Datta Darshanam
- Kalyani Raja
e-mail: kpraja18@gmail.com

April 17, 2016

Kuchipudi Kalakshetra, a premier Kuchipudi dance academy under the direction of Guru Padma Sonti, presented Datta Darshanam on March 26, 2016 at Granville Arts Theater in Dallas, Texas. Datta Darshanam was choreographed in the traditional Kuchipudi dance drama style featuring performances by Raghava Vedantam (Director for Vedantam Kalakshetram in Houston) as Jambasura and Venugopal Josyula (Assistant Director for Anjali Center for Performing Arts in Houston) as Dattatreya. 

Datta Darshanam tells the story of Lord Dattatreya’s birth and depicts stories from his lifetime. After the traditional invocation dance to Lord Ganesha, the production opened with the introduction of Jambasura, a powerful demon who arrogantly claims that there is no one stronger or mightier than him. The scene then changes to the heavenly abode of Indra, the Lord of the Heavens. Indra is being entertained by his famous Apsaras, who are renowned for their beauty and grace. The four dancers that played the Apsaras were spectacular to watch and executed the complex dance sequence, choreographed by Padma Sonti, with precision and perfect synchronization.  Jambasura interrupts the Apsaras’ dance and insults Indra, conquering him and ousting him out of his own court.

The scene then shifts to Atri and Anasuya’s abode. Anasuya, consort of Sage Atri, performs a penance for a hundred years.  The Trimurthis (Brahma, Vishnu and Shiva) give Anasuya a boon that they themselves would be born to her as a son by the name of Dattatreya. The three dancers playing the trinity were truly divine in their respective roles.

The playful dance piece where young Datta plays with other children was carried out well. Using clever props to depict flowing water in a river, the child Datta is shown as jumping into the river and then emerges as a grown man. He emerges with his consort Anagha, who later explains that she and Dattatreya are one. The dance between Anagha and Dattatreya was performed well to the melodious music.  Anagha represents the supreme yoga and Datta is the crux of Vedas.

In the next scene, Dattatreya asks his mother Anasuya, for blessings to go to Sahyadri to preach to his disciples. Anasuya, unable to overcome her earthly bond with her son, demands that he stay put with her.  Dattatreya reveals his Atma Jyoti and upon realizing that Dattatreya is detached to all worldly pleasures and relationships, Anasuya allows him to go to Sahyadri.  Showing an actual bright light emanating from Datta was depicted beautifully using lighting techniques.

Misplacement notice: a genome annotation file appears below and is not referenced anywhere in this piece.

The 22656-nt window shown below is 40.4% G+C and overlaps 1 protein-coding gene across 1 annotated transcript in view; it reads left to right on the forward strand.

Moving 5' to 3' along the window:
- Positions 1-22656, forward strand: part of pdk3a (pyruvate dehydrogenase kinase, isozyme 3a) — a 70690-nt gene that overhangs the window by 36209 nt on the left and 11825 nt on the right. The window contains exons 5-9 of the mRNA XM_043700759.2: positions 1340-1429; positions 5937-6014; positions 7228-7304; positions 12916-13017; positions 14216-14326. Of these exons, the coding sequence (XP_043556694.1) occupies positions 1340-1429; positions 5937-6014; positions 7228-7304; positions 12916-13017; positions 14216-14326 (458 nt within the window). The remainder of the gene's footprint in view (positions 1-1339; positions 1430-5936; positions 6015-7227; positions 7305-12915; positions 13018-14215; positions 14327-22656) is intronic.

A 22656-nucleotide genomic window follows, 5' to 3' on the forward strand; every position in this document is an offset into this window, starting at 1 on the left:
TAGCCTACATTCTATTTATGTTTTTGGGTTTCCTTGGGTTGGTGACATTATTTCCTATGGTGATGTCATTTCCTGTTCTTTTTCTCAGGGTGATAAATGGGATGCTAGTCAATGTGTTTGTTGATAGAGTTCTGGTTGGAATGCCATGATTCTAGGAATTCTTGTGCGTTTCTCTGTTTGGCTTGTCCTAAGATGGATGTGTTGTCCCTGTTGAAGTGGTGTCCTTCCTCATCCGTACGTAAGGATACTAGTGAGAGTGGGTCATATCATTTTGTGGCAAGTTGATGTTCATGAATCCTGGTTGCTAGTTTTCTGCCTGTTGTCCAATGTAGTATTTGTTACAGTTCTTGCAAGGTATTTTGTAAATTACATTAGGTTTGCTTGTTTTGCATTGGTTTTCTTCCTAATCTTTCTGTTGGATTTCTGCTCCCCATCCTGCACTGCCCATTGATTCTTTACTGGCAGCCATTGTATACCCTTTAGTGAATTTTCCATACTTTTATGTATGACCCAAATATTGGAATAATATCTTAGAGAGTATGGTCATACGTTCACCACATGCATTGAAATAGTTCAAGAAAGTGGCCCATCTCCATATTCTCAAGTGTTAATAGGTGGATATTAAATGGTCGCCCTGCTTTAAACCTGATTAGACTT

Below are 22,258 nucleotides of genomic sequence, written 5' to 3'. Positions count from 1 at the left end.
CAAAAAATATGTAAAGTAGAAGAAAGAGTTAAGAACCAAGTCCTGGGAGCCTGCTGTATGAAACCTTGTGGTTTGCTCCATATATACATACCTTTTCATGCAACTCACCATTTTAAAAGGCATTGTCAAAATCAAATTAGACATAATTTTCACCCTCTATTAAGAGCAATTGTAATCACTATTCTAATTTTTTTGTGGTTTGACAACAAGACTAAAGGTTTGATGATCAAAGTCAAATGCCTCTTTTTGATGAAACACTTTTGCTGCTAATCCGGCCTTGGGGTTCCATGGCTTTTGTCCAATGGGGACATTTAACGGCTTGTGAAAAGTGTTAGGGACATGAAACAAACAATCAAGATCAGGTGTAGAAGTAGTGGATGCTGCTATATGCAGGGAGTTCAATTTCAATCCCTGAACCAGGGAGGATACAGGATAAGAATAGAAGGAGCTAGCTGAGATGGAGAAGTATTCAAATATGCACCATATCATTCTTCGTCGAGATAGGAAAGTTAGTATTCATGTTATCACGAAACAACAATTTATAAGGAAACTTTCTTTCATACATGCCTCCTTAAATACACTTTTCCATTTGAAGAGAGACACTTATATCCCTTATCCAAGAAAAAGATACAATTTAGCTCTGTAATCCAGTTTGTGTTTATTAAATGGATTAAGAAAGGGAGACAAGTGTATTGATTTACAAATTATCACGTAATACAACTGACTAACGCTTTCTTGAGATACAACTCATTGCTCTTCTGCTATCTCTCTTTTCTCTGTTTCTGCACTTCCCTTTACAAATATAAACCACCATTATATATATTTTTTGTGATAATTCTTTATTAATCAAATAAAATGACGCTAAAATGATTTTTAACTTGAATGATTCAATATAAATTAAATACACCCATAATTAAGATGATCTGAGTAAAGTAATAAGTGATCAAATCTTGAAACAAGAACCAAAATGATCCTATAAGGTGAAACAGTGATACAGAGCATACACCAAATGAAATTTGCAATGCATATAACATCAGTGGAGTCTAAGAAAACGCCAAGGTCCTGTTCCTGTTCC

The next few scenes are examples of disciples of Dattatreya and their devotion to him. Prince Kartheveeryarjuna displays steadfastness even after being crippled and losing his kingdom. In this scene, Raghava Vedantam depicts a drunken man, who is indeed Lord Datta in disguise. He verbally abuses Prince Kartheveeryarjuna just to test his faith. Lord Datta is pleased with the Prince’s steadfast devotion to him and blesses him with health and his kingdom.

In the subsequent scene, the mood shifts to a more folk style.  Gollabhama, a milkmaid and staunch devotee, who adores Lord Dattatreya in everything around her, provides clever answers to the poignant questions of the learned townsmen. At the end of this discussion, the learned men realize the divinity of Lord Dattatreya.  Meanwhile, Jambasura is still terrorizing all the three worlds. Indra pleads with Lord Dattatreya to save his heavenly kingdom from the demon Jambasura. Indra is consoled by Datta and is advised to provoke Jambasura into a fight that will bring him to the Sahyadri Mountain.  Accordingly, once Jambasura is at Sahyadri, Anagha captivates Jambasura with her beauty and voice.  Jambasura falls in love with Anagha and requests her to marry him.  She agrees only if he fulfills one condition, that he lift her and her abode onto his head. Jambasura confidently agrees, but is unable to do so as Anagha becomes heavier and heavier as he tries. Jambasura collapses under the weight and his demise is celebrated by Indra. The dance drama concluded with Dattatreya unveiling the truth to Indra that Anagha and Datta are one and the same – Body and Soul.                                      

Raghava Vedantam as Jambasura was a feast to watch.  Raghava’s mastery of Kuchipudi was evident in his perfect depiction of both the demon King Jambasura and a drunken man.  He embodied the characters so perfectly that you felt as if you were watching the actual mighty demon.  Venugopal Josyula also demonstrated his technical skill and command over Kuchipudi through his depiction of Lord Dattatreya.  It was evident that all the performers worked very hard and did a wonderful job with each of their characters. The melodious music was composed by DSV Sastry. Congratulations to Padma Sonti and Raghava Vedantam for choreographing and putting together such a mesmerizing and memorable dance drama.